Italy, the country worst affected so far by the coronavirus pandemic in Europe, is allowing bookshops to reopen.
Italian premier Giuseppe Conte announced the development, with stationery shops and children's clothes shops also among the small number of stores allowed to reopen this week. However, it was confirmed the country's wider quarantine and travel restrictions will remain in place until 3rd May.
Ricardo Franco Levi, president of the Italian Publishers Association, issued a statement to say re-opening bookshops marked "a first step" in a return to normality for the world of books, and aid to support publishers and booksellers would be indispensable.
He added that, while welcoming the decision to allow bookshops to reopen after Easter, it would be individual bookshops that have the last word on the reopening of their shops, to protect the health of customers and booksellers.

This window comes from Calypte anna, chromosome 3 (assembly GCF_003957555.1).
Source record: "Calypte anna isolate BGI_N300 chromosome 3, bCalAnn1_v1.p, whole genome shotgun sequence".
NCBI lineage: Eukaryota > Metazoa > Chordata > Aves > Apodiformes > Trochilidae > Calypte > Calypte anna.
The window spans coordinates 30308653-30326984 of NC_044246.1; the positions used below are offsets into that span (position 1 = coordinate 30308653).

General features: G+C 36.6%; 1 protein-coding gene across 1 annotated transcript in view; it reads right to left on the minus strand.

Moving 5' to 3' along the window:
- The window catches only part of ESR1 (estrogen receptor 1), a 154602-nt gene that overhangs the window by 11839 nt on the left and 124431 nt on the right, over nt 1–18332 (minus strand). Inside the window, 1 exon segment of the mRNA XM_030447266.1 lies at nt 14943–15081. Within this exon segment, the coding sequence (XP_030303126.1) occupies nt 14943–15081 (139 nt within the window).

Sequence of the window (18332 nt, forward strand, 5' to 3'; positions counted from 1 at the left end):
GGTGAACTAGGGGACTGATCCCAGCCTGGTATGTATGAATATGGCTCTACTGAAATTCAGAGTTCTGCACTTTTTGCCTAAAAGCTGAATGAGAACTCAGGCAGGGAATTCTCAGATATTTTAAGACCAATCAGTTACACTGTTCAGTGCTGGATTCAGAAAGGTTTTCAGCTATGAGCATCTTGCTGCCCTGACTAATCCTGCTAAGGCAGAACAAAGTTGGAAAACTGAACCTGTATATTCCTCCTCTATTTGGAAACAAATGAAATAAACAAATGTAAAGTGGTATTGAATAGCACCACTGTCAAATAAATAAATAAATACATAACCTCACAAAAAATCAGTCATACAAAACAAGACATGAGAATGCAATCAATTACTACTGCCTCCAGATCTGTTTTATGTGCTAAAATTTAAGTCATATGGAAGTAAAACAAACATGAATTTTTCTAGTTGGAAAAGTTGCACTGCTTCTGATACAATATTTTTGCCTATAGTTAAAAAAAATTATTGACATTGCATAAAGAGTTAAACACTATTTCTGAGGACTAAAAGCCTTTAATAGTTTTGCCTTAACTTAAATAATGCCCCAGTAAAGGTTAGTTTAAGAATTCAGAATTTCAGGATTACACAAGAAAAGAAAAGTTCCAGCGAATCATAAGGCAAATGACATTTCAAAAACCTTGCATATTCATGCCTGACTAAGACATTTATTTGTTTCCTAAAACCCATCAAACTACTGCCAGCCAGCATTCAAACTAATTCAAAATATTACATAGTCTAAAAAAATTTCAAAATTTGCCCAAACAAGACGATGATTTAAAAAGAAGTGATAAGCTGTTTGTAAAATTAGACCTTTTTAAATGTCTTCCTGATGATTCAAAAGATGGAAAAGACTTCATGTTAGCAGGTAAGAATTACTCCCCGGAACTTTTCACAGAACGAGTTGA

Italy culture minister Dario Franceschini has welcomed the move also, saying it recognises the "essential" nature of books. He likewise has responded to concerns for the health of booksellers emphasising bookshops now have the possibility of reopening: they are not obliged to do so.
Some regions, such as Lombardy and Piedmont, have imposed more restrictive measures, and in Rome bookshops will not reopen until 20th April, following an order issued by the Lazio region of Italy to allow time for adequate safety measures to be put in place.
On Saturday (11th April) Italy's health authorities reported its lowest daily death toll, 431 deaths, since 19th March.